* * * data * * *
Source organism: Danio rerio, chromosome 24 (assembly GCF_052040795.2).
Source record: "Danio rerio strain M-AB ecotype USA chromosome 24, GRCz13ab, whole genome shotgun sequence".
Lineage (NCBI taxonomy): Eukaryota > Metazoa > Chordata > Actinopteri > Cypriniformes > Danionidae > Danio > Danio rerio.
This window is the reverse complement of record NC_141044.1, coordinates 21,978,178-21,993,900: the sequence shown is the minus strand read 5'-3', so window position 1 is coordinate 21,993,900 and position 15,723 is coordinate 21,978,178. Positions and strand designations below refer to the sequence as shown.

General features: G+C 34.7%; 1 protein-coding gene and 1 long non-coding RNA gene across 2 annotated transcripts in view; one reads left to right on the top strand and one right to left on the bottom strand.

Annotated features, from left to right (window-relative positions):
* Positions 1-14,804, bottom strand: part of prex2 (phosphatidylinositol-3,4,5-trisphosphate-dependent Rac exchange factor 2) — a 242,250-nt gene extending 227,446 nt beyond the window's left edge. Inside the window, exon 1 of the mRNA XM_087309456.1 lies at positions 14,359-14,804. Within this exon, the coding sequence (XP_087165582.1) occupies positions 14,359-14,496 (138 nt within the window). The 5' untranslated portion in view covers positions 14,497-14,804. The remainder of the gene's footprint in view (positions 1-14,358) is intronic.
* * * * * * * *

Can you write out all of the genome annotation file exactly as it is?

Source organism: Danio rerio, chromosome 24 (assembly GCF_052040795.2).
Source record: "Danio rerio strain M-AB ecotype USA chromosome 24, GRCz13ab, whole genome shotgun sequence".
Lineage (NCBI taxonomy): Eukaryota > Metazoa > Chordata > Actinopteri > Cypriniformes > Danionidae > Danio > Danio rerio.
This window is the reverse complement of record NC_141044.1, coordinates 21,978,178-21,993,900: the sequence shown is the minus strand read 5'-3', so window position 1 is coordinate 21,993,900 and position 15,723 is coordinate 21,978,178. Positions and strand designations below refer to the sequence as shown.

General features: G+C 34.7%; 1 protein-coding gene and 1 long non-coding RNA gene across 2 annotated transcripts in view; one reads left to right on the top strand and one right to left on the bottom strand.

Annotated features, from left to right (window-relative positions):
* Positions 1-14,804, bottom strand: part of prex2 (phosphatidylinositol-3,4,5-trisphosphate-dependent Rac exchange factor 2) — a 242,250-nt gene extending 227,446 nt beyond the window's left edge. Inside the window, exon 1 of the mRNA XM_087309456.1 lies at positions 14,359-14,804. Within this exon, the coding sequence (XP_087165582.1) occupies positions 14,359-14,496 (138 nt within the window). The 5' untranslated portion in view covers positions 14,497-14,804. The remainder of the gene's footprint in view (positions 1-14,358) is intronic.